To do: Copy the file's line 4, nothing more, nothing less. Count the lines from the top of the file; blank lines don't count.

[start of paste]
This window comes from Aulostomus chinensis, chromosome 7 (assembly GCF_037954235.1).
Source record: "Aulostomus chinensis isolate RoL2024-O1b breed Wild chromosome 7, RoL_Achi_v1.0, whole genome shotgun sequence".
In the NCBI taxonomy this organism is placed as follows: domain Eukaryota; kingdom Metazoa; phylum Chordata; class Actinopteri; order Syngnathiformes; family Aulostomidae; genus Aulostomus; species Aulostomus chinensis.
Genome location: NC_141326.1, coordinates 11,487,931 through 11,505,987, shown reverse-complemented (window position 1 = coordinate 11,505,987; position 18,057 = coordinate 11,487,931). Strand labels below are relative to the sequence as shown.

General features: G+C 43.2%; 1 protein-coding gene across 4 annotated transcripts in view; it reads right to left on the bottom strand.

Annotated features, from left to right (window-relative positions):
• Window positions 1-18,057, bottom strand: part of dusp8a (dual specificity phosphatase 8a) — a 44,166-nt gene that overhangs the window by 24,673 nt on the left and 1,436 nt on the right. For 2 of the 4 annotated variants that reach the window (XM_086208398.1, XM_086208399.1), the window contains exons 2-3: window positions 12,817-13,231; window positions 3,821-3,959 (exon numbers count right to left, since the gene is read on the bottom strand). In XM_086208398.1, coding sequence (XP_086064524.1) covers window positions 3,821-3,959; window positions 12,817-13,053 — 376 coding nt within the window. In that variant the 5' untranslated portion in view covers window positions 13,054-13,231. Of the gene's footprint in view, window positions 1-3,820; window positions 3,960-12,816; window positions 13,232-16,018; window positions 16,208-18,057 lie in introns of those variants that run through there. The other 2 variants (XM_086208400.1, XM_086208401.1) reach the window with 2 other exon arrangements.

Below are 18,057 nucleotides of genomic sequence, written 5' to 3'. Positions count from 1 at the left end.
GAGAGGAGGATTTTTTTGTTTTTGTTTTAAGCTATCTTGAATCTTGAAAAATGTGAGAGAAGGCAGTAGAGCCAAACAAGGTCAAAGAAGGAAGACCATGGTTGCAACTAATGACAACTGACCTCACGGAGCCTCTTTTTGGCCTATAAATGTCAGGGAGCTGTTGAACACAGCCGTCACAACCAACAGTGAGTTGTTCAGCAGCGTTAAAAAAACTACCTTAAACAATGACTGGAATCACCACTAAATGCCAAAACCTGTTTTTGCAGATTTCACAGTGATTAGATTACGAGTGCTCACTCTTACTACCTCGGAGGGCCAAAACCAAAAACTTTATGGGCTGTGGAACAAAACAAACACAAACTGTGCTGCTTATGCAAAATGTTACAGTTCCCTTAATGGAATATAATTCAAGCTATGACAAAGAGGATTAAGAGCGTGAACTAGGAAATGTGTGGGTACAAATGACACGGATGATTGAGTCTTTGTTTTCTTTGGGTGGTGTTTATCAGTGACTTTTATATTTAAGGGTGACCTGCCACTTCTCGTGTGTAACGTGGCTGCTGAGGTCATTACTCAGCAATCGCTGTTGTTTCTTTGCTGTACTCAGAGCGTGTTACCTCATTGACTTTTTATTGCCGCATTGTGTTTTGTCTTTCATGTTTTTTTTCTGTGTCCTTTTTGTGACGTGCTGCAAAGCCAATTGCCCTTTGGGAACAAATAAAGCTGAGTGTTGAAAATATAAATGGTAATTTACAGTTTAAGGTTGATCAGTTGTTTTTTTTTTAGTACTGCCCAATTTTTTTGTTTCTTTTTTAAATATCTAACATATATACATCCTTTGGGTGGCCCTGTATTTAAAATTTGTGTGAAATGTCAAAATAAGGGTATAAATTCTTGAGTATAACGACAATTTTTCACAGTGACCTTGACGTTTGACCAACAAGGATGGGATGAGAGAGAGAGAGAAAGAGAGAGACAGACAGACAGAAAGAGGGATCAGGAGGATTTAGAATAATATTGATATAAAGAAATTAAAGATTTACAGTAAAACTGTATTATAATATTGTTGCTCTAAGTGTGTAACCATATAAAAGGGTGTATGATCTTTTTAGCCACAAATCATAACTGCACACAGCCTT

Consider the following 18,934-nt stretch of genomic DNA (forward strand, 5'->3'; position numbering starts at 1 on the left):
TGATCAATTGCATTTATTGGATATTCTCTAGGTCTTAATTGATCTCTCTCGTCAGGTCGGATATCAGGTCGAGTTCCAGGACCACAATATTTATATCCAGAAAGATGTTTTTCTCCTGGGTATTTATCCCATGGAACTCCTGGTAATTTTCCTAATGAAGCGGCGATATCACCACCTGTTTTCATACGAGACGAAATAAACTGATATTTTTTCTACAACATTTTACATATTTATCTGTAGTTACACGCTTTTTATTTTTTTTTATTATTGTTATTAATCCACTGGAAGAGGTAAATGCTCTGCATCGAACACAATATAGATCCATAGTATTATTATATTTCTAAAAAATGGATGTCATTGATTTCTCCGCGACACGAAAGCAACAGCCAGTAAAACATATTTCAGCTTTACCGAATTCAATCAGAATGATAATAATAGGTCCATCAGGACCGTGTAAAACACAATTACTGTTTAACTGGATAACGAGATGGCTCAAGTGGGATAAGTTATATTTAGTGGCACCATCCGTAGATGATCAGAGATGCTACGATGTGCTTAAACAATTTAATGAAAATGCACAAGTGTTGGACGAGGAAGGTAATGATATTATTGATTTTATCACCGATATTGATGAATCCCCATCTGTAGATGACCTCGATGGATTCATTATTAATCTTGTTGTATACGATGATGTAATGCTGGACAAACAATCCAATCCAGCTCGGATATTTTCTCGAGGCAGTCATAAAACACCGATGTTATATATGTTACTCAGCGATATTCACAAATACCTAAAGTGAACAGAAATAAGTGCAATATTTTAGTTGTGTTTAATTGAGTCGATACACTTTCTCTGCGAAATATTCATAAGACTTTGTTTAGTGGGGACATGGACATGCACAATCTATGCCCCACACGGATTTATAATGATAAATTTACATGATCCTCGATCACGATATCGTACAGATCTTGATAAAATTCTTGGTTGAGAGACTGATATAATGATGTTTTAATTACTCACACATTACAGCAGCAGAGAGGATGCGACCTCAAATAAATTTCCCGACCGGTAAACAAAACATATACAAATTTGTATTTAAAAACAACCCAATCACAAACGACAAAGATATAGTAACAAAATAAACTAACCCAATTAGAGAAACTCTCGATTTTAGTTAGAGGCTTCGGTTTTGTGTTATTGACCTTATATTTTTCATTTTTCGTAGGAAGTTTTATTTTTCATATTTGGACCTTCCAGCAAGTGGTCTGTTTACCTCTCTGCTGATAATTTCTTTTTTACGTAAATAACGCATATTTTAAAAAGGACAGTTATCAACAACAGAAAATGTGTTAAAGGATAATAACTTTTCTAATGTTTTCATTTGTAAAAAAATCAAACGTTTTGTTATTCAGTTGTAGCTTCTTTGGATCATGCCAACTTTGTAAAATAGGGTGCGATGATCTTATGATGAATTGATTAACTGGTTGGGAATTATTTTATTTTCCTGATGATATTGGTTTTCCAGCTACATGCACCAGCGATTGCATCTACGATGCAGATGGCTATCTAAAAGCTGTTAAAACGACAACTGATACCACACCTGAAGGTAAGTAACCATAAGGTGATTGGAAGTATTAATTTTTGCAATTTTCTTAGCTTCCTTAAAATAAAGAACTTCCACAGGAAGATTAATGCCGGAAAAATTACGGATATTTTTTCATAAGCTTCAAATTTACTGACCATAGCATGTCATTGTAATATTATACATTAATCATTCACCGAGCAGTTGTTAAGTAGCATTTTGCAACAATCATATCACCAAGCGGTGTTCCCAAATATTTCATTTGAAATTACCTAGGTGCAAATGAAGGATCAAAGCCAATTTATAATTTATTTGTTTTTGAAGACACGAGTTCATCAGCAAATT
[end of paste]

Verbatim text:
Genome location: NC_141326.1, coordinates 11,487,931 through 11,505,987, shown reverse-complemented (window position 1 = coordinate 11,505,987; position 18,057 = coordinate 11,487,931). Strand labels below are relative to the sequence as shown.